It’s been a busy first year for the Geneva Lake Task Force. Here are some updates on our progress and our plan forward.
The task force is re-branding. The task force decided last month to rename itself the “Water Alliance for Preserving Geneva Lake.” Why? Put simply, there are too many organizations in the area whose name begins with “Geneva Lake:” Geneva Lake Environmental Agency, Geneva Lake Association, Geneva Lake Conservancy, Geneva Lake Level Corp., etc.
To avoid further confusion and more accurately describe our work, we are now the Water Alliance.
What is the Water Alliance’s purpose? The Water Alliance is an ad hoc group of volunteers and professional people who have an interest in preserving the water quality of Geneva Lake. While the lake continues to enjoy an excellent reputation, it takes work to preserve (and even improve) it.
Virtually all recreational and economic value in the area ultimately derives from the lake itself. But our water — good as it may be — is under stress: abnormal rainfall, serious erosion, fertilizers, increase in boat traffic from other lakes, invasive species, and more development (residential, commercial, agriculture) all have the potential to impact this pristine resource.
Who’s involved? Through their work with the Geneva Lake Conservancy, Charles Colman and Tom Nickols serve as founders and co-chairs. Ted Peters with the Geneva Lake Environmental Agency also serves in an important role. Last year, as a variety of new problems developed around the lake, the conservancy realized that it would take more than one person or organization to solve them. The Water Alliance now includes representatives from the Wisconsin Department of Natural Resources, Walworth County Conservation Office, local municipalities, University of Wisconsin-Whitewater, fish and game wardens, state legislators, as well as the conservancy, Geneva Lake Level Corp. and the Geneva Lake Association.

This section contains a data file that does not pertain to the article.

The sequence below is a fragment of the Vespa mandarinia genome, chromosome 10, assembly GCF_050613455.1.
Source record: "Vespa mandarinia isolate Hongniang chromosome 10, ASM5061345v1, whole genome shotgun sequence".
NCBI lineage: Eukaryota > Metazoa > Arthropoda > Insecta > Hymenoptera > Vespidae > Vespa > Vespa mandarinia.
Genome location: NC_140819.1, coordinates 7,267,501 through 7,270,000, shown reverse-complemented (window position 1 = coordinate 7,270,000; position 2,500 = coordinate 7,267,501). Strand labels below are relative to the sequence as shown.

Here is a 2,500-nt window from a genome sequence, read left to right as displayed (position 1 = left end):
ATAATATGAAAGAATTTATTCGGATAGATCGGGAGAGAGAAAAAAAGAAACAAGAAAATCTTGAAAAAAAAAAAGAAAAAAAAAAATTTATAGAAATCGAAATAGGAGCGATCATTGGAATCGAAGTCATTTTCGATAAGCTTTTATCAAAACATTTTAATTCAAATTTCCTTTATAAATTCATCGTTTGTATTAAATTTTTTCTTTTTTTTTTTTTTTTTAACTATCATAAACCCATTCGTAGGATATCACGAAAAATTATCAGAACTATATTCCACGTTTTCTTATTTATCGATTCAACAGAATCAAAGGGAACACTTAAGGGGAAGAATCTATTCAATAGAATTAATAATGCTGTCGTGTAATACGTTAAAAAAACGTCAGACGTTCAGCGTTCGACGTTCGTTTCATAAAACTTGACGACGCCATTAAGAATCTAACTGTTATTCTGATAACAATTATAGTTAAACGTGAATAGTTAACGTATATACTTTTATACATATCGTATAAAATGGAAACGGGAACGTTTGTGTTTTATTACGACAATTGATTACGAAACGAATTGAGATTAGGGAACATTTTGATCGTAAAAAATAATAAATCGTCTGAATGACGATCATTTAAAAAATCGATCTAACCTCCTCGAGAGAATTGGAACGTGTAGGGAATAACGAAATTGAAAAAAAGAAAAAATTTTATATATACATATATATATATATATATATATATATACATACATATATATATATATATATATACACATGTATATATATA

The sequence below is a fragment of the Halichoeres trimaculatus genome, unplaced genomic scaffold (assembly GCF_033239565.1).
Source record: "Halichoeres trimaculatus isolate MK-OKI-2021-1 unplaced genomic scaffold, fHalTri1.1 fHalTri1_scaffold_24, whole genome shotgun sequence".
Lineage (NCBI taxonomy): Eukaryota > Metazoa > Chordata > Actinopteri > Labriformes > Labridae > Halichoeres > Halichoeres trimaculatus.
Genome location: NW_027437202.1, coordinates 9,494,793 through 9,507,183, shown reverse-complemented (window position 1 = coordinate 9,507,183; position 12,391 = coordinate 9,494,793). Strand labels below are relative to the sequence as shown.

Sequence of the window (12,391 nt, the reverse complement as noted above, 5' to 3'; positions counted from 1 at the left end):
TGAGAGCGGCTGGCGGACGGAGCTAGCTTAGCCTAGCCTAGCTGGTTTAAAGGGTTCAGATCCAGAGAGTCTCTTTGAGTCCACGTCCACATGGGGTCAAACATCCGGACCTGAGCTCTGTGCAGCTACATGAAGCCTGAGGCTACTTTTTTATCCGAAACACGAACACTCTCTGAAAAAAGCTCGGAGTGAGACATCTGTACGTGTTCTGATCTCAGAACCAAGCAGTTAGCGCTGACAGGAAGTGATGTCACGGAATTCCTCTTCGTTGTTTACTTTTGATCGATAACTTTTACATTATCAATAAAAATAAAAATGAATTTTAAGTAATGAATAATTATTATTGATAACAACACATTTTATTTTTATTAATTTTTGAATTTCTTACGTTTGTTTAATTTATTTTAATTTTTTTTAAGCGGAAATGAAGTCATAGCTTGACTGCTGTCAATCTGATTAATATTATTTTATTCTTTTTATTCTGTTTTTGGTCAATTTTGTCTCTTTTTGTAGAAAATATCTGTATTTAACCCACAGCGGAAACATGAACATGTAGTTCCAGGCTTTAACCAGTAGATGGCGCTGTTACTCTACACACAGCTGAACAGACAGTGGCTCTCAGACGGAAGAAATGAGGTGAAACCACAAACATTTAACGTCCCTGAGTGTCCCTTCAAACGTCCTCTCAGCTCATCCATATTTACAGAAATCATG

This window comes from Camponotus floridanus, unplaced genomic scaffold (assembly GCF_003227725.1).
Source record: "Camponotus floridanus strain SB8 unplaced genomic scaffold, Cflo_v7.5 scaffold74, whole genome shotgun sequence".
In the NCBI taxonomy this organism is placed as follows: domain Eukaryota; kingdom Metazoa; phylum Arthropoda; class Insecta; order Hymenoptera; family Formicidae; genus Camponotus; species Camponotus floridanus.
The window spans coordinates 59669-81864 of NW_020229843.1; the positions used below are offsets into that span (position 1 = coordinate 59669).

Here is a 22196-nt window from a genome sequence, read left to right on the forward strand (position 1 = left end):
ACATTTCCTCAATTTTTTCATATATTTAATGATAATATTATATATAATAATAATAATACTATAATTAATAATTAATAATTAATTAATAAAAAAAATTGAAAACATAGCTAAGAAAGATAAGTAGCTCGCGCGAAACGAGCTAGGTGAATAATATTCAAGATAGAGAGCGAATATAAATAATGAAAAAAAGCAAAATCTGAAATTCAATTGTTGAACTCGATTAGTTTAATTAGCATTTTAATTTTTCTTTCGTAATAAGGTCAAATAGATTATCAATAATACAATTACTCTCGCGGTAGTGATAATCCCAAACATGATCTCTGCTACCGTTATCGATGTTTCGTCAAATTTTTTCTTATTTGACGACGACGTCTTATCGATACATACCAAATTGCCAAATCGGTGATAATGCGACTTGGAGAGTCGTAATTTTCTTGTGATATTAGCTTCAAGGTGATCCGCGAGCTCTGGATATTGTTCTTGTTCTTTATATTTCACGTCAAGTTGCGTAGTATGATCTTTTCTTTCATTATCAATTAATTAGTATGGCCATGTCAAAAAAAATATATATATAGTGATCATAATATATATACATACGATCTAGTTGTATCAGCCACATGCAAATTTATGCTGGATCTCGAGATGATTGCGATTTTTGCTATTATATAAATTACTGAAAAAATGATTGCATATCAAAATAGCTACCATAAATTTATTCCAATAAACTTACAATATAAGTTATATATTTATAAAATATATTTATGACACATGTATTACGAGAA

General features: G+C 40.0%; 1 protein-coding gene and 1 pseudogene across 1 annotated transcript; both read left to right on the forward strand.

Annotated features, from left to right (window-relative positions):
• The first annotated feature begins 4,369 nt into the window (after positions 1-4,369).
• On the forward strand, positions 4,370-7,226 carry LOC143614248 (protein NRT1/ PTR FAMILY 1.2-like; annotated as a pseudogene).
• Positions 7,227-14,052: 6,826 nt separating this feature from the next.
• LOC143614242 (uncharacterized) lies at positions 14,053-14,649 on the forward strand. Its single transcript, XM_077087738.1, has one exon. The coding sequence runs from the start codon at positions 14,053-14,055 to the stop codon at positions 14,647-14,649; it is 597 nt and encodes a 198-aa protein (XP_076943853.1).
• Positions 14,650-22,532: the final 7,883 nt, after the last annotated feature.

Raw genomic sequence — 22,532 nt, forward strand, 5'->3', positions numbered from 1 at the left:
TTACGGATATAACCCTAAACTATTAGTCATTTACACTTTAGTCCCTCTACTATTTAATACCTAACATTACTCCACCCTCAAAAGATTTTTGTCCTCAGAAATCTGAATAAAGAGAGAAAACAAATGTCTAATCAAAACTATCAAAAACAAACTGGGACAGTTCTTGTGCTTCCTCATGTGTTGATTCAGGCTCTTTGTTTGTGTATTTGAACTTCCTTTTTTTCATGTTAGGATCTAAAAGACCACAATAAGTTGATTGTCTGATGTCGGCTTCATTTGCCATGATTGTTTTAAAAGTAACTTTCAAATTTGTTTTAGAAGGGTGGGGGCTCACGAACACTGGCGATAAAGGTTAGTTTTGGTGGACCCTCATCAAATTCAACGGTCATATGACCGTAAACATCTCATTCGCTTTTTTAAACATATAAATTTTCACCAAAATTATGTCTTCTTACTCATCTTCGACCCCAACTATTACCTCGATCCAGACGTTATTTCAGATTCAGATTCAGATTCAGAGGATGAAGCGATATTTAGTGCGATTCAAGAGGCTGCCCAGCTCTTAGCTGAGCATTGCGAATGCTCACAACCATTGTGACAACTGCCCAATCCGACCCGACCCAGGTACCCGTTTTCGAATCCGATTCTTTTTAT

The Water Alliance is informal, with no charter and no authority. Instead, the group was formed to raise and elevate awareness of various issues facing the lake, and to use the expertise of its members to work together to address them. The Water Alliance aims to accelerate coordination among all these regulators, policy makers, local officials and interested citizens.
What has the Water Alliance done so Far? The Water Alliance is:
Working with the Southeast Wisconsin Regional Plan Commission to study tributaries that may be carrying high levels of phosphorus into the lake, so that a long-term management plan can be developed.
Investigating boat cleaning equipment/strategies to remove invasive species at the boat launches.
Raising awareness on starry stonewort and supporting DNR/GLEA’s removal and mitigation efforts.
Securing funding for three farmers in the watershed to plant cover crops that will reduce agricultural runoff.
Working with the county and DNR to further identify and correct point sources of pollution in the watershed.
Coordinating the “Keeping it Blue” column in the Lake Geneva Regional News to draw attention to a wide variety of issues affecting water quality in the watershed.
Preparing a plan for next year’s priorities.
Interested in volunteering? If you are interested in devoting some of your time and talent to preserving Geneva Lake, please contact Karen Yancey at email@example.com.
“Keeping It Blue” is written by Geneva Lake Task Force members to inform and educate the public about water quality and other issues impacting Geneva Lake and how the public can help to address them. Comments and questions can be sent to firstname.lastname@example.org.
Mark Lillie is president of the Geneva Lake Association and a member of the task force, now known as the Water Alliance for Preserving Geneva Lake.
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